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Thanks Connor! To self-prime, we need to generating priming material (or strategies for generating priming material). What might these generators look like? If your goal is to introduce new directions of thinking without particular targets, here possible strategies:

-Go to r/random and look at the best of all time for up to 5-10 minutes (set a site nanny like StayFocusd so it doesn't exceed this)

-... Same, but for YouTube, Podcasts, Wikipedia, etc. Youtube video walking tours of different cities are intriguing and different

-Quickly list things that you're [afraid of, curious about, hateful of, disgusted by, in love with, uninterested in] and choose one to investigate

-Find someone with opinions about your media consumption. Get them to recommend a book/band/movie where "there's no way you haven't seen this!!"

-Daydream in a linked list. "This reminds me of my dream about subway stations which reminds me that the BART infrastructure has always puzzled me, so I'll look into that because why not"

The problem with these for me is some part of me thinks this is artificial novelty, not something that will cause deep updates about the way the world works (so I won't actually use them). If you're like me, you'll need to generate priming material your own way, and the above list are just clever-sounding strategies.

If this norm were to be followed, I think it should apply to endorsements / positive statements as well. Unjustified positivity and endorsement is more harmful when criticism is discouraged.

I've recently begun to experiment with alcohol for entertainment. While intoxicated I attempt to retain my mental control despite handicaps as a challenge in rationality. This has led me to observe my thinking patterns while sober more often--to a hypothetical superrational being, humans in the best scenario must seem at least as impaired as those beings would in their version of drunkedness. Some of the things I'm hoping to test are how my ability to analyze logical propositions, assign probability to various outcomes, or determine the choice that maximizes utility decline.

While testing my physical capabilities is straightforward (line walking, raise one foot and count), testing mental capabilities is much harder and I'm struggling to think of tests that are simple enough to self-administer in a handicapped state and produce results that I can analyze then or later. This will help me answer the question of How scratched can the lens be before it can no longer can see its flaws? Any suggestions of tests would be appreciated.

  • The Hen Who Dreamed She Could Fly - Sun-mi Hwang, touching contemporary fable.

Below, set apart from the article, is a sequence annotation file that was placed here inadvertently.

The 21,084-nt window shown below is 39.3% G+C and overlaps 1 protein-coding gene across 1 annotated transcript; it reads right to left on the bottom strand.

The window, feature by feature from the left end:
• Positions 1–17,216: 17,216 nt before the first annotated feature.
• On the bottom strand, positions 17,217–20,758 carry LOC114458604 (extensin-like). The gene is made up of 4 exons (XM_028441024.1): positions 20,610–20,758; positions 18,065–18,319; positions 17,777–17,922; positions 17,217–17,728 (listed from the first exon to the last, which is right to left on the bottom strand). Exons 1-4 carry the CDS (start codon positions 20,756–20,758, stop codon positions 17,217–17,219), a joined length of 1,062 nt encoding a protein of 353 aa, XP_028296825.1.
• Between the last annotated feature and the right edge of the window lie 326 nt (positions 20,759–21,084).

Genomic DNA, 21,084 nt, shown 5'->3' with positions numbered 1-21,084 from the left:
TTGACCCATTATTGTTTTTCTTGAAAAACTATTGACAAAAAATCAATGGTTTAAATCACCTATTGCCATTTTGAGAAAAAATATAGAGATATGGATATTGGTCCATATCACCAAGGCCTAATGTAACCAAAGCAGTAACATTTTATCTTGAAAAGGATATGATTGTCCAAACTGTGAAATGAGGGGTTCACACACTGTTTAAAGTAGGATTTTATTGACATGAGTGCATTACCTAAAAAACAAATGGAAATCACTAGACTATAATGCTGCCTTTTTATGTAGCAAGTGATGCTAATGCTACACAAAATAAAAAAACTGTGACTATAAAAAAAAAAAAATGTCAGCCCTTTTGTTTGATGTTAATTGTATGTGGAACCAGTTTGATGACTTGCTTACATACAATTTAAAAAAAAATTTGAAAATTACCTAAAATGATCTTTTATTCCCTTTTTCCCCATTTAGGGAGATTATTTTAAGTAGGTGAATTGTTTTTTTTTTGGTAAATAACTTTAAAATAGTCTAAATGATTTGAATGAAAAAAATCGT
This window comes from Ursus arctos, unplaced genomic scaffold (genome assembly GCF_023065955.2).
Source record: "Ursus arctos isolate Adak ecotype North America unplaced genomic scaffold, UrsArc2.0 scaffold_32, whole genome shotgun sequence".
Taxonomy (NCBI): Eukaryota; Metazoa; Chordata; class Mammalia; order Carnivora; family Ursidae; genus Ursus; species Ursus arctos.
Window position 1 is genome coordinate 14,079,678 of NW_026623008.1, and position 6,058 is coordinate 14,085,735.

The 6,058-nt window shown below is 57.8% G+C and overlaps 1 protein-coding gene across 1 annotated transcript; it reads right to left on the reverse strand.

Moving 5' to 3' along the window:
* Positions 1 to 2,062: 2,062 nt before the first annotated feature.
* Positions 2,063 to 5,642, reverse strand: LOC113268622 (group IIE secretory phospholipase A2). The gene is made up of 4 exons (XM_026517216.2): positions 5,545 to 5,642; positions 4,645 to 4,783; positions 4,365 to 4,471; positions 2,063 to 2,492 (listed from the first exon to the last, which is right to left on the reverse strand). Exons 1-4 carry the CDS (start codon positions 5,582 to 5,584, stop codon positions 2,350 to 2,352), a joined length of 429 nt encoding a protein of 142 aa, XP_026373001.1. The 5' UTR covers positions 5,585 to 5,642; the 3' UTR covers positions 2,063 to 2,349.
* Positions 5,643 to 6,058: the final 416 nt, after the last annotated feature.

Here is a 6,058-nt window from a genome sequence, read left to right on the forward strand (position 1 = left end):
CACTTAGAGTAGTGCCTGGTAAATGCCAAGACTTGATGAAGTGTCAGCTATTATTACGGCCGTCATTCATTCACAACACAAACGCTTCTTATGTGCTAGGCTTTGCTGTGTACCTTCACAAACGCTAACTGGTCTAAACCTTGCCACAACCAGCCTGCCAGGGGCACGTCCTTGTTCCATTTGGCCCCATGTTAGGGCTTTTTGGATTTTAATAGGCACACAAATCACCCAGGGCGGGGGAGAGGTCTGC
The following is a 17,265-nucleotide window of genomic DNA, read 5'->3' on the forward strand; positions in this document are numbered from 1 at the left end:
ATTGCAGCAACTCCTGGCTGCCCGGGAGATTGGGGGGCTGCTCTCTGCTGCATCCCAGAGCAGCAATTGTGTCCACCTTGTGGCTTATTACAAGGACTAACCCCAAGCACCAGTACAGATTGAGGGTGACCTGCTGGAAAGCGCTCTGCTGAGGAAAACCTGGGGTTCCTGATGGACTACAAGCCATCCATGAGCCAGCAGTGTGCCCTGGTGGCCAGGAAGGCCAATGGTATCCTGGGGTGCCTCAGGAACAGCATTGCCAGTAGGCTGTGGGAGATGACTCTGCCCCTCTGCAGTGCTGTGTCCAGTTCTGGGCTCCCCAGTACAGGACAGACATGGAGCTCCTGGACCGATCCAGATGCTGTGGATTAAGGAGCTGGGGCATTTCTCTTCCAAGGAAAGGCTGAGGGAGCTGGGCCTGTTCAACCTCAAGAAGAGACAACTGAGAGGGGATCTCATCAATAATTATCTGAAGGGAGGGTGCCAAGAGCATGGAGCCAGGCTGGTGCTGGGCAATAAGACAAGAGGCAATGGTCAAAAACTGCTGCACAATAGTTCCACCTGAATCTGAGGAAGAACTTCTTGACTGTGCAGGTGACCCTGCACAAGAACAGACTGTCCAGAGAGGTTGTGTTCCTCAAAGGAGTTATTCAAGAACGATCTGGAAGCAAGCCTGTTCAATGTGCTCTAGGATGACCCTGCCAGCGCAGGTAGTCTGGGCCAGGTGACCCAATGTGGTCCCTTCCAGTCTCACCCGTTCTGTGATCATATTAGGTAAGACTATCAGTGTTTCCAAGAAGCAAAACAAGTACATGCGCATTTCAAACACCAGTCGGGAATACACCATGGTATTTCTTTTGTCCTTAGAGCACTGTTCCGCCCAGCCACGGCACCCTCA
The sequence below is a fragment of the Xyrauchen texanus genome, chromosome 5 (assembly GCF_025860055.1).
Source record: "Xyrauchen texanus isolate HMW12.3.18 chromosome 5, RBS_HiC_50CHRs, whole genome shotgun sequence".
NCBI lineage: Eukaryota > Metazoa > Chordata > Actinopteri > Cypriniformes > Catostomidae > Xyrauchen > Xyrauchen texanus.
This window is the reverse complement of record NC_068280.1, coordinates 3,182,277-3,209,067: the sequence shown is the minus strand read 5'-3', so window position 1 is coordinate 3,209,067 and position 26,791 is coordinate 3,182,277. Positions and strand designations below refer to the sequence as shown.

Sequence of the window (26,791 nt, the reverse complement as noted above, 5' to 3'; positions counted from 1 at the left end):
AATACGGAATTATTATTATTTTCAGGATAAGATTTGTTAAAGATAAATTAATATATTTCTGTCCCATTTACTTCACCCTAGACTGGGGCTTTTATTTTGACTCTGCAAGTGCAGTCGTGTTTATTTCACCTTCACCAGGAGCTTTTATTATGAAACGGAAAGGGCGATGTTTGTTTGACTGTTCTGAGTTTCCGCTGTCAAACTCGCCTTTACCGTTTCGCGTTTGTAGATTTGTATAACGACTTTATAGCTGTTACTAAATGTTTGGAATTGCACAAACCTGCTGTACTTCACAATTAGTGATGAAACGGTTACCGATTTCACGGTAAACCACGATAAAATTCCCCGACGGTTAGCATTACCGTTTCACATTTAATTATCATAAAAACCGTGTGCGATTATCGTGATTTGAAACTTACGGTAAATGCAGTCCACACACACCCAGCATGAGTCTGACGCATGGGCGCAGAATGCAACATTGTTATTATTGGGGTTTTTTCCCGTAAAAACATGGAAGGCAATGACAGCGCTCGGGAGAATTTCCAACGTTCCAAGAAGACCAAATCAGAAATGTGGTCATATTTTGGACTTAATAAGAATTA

• Nightfall - Isaac Asimov, old enough to be cliche and predictable despite being original for its time.
  • A Song of Ice and Fire (1-5) - G R R Martin, took a while to read and addictive. Stays interesting if he explores a character you can relate to.
  • Guards! Guards!, Going Postal, and Making Money - Terry Pratchett, fun Discworld novels.
  • The Age of Spiritual Machines - Ray Kurzweil, outdated but thought provoking.
  • My Stroke of Insight - Jill B Taylor, a TED talk-ish book on neuroscience for the masses.
  • I am a Strange Loop - Douglas Hofstadter, GEB without the dialogues and focused on consciousness.
  • The Signal and the Noise - Nate Silver, makes a good case for Bayes' theorem without showing the theorem.
  • Social Engineering: the Art of Human Hacking - Chris Hadnagy, rehashes Cialdini's Influence, describes some neat techniques, and includes some pseudoscience. Still nice intro to social engineering despite the author being a pentester, not a writer.

Hey, I do the same thing to take notes. I even decorate the header with the "==" too! What I do is I download a pdf or epub of a book (from straight google search or and split the screen, notes on one side and the book on the other. If I turn off wifi, this can be fantastically productive.

Perhaps something like the representativeness heuristic? While more details make something sound more believable, each detail is another thing that could be incorrect.

A new challenge not present when everyone you knew was from your area: How do you know this person?

With text messages and twitter, conciseness is valued and practiced. Outside of those, typing is faster than handwriting and there is no physical limit on length, just what someone is willing to read.

Due to text communications, personal hygiene and appearance are less important than proper spelling and grammar. Now it is possible to have strong connections with people without knowing their real name or what they look like. Avoiding the meatspace completely is easy, so skills such as making eye contact, small talk, and strong handshakes decay.